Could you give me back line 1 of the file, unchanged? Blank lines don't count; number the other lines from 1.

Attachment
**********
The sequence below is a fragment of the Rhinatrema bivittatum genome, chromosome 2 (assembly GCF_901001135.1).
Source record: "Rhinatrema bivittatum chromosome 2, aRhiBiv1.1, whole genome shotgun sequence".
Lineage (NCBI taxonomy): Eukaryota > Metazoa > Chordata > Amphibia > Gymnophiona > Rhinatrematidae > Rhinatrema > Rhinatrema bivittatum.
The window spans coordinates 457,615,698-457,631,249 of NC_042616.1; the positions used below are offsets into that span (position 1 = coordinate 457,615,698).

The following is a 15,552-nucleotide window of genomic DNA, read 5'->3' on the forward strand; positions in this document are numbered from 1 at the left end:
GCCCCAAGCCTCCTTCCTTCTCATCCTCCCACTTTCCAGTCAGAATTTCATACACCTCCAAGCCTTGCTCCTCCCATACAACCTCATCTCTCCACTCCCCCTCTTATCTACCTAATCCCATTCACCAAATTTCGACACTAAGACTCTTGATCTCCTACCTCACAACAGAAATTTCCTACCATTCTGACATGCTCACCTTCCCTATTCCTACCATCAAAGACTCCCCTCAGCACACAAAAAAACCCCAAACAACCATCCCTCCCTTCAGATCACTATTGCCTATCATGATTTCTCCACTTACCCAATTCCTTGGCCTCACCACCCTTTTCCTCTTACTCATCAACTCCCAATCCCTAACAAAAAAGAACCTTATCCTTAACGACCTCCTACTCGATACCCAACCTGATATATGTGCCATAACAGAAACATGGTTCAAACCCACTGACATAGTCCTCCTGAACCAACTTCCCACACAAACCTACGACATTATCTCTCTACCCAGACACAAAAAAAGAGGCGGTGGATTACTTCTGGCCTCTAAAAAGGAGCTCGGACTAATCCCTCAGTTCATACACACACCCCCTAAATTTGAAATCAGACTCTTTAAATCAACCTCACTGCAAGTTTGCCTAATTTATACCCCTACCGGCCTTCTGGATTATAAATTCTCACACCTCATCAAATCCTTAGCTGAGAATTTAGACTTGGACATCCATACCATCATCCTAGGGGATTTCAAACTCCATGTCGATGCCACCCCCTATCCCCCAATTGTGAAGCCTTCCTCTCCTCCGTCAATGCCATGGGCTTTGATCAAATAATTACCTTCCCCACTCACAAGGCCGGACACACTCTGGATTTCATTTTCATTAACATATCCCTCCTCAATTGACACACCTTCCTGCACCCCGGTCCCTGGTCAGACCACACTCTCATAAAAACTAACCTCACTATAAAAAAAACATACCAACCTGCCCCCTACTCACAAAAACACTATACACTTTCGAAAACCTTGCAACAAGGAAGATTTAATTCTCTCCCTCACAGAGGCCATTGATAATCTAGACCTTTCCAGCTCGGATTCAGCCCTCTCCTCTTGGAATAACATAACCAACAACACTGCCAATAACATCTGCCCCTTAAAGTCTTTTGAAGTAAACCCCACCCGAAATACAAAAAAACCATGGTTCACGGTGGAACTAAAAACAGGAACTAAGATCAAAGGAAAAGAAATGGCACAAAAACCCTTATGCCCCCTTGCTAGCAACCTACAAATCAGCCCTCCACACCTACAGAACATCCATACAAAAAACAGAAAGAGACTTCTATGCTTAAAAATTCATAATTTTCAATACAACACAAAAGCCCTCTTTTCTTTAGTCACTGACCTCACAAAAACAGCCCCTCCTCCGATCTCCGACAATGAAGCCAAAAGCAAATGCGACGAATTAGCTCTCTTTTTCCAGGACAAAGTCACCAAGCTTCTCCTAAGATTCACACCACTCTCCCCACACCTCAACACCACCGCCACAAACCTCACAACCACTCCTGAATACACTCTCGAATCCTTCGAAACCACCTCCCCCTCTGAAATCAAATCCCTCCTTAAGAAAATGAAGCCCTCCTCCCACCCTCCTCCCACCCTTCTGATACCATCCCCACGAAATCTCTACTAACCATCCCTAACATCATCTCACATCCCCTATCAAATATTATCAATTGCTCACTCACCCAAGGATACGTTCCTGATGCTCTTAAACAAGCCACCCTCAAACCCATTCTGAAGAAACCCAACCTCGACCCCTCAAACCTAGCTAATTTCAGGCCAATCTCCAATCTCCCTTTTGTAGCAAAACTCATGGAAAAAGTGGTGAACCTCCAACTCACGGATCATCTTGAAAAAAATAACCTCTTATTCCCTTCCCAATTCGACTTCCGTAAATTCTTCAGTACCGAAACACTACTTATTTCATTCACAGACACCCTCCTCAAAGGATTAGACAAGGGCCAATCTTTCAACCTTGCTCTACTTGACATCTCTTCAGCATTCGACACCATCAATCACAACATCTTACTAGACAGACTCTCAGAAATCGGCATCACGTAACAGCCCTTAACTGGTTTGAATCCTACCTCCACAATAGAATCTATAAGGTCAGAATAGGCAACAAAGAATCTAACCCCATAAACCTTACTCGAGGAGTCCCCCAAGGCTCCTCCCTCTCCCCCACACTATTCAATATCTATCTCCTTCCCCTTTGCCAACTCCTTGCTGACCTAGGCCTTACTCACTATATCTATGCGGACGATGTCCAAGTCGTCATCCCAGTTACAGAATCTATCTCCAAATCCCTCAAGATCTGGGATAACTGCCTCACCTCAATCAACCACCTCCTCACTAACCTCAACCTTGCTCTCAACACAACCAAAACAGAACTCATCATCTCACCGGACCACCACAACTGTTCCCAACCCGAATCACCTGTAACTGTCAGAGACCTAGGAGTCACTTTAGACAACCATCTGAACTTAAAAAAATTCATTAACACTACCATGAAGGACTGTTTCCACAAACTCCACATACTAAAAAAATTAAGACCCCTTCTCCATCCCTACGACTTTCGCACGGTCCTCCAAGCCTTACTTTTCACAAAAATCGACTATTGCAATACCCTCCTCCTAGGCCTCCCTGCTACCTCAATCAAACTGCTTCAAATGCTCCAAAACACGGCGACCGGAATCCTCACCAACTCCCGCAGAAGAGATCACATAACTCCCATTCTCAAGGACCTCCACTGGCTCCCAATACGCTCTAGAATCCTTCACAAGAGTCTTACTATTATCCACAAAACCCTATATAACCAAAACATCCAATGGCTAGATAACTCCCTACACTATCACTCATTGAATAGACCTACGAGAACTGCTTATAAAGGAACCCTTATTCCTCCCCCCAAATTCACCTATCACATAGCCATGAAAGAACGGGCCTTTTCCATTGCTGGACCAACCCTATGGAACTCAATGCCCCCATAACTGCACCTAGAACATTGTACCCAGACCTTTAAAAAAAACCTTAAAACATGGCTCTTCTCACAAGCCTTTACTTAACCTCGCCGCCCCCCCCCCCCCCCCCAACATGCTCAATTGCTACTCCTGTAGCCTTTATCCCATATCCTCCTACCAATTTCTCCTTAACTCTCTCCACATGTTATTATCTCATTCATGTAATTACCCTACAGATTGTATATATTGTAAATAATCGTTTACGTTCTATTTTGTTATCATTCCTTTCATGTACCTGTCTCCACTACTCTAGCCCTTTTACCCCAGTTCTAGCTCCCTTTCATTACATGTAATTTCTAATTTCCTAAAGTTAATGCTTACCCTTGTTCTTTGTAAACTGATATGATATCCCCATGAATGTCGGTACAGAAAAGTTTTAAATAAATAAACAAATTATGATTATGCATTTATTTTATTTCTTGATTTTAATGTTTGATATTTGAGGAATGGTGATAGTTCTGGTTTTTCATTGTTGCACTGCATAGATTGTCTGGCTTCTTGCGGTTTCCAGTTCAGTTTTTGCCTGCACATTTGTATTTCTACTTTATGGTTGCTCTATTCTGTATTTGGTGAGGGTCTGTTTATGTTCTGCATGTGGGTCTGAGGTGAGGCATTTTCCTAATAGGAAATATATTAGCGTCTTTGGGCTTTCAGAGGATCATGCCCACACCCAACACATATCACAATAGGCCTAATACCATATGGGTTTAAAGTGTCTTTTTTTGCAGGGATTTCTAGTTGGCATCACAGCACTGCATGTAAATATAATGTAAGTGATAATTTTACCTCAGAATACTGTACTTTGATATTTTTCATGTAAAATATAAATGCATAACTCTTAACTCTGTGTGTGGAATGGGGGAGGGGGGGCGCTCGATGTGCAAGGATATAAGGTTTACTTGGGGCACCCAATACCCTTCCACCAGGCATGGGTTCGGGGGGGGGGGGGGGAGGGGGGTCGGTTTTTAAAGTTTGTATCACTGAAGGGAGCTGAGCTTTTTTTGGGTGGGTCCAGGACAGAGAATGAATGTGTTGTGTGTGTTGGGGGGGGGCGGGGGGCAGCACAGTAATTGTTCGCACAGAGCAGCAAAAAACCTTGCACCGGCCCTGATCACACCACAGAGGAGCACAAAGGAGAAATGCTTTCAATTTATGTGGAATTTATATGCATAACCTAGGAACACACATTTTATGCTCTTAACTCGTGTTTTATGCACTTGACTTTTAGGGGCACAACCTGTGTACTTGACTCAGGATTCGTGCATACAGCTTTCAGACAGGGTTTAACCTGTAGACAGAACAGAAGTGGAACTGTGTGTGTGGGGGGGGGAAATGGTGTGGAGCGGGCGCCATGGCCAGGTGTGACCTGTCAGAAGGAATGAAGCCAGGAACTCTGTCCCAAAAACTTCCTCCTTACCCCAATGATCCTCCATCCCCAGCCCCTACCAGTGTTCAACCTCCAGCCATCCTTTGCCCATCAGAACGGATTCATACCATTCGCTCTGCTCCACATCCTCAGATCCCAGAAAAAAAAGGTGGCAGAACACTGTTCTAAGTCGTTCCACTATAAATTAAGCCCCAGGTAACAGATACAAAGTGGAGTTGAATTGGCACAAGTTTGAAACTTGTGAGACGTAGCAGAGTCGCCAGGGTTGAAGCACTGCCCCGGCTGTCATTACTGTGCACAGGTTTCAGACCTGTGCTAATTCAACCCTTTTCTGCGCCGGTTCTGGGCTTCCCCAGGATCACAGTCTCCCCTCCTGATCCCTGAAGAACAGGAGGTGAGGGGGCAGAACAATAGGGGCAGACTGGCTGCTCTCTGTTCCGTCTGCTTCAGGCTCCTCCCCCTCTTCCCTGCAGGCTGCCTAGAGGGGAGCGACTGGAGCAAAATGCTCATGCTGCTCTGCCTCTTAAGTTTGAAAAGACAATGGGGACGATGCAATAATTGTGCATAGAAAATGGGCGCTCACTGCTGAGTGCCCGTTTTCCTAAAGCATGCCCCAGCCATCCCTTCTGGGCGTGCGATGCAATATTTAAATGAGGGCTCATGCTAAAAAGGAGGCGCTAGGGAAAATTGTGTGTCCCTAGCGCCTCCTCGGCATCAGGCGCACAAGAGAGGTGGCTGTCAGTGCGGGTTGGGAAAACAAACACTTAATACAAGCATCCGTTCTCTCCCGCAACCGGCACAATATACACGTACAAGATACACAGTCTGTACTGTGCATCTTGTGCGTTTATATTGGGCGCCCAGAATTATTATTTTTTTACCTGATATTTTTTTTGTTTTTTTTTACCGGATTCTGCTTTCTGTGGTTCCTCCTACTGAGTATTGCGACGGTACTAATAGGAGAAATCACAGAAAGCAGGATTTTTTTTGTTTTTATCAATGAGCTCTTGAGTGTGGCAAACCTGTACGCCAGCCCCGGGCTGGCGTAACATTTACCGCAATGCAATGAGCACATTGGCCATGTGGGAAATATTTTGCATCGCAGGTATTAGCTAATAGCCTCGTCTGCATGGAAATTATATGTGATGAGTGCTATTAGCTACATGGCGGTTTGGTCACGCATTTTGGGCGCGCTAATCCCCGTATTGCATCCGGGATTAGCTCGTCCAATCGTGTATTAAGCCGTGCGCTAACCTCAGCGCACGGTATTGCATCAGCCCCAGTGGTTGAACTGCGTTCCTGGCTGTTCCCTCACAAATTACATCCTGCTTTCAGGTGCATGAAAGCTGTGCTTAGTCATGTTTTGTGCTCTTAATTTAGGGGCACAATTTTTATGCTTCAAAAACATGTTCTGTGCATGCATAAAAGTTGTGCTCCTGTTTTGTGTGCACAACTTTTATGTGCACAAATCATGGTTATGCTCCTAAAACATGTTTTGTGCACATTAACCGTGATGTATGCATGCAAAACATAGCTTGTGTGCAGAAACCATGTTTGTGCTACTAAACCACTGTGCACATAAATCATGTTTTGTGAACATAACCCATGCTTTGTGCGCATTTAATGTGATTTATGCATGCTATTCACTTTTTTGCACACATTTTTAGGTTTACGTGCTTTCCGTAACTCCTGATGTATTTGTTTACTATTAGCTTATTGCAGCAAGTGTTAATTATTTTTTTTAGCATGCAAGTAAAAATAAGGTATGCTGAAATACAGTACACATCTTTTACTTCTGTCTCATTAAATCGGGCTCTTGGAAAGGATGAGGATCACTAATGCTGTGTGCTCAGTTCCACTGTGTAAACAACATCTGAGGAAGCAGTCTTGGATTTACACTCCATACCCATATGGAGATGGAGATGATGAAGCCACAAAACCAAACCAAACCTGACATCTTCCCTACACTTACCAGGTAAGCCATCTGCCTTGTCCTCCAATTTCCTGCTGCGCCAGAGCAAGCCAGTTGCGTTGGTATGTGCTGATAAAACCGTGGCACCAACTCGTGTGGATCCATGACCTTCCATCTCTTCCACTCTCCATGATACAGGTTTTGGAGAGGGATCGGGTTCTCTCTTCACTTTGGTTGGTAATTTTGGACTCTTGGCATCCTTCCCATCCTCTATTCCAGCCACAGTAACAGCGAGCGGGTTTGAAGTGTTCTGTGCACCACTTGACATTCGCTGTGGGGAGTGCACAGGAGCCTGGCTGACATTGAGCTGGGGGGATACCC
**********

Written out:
The sequence below is a fragment of the Rhinatrema bivittatum genome, chromosome 2 (assembly GCF_901001135.1).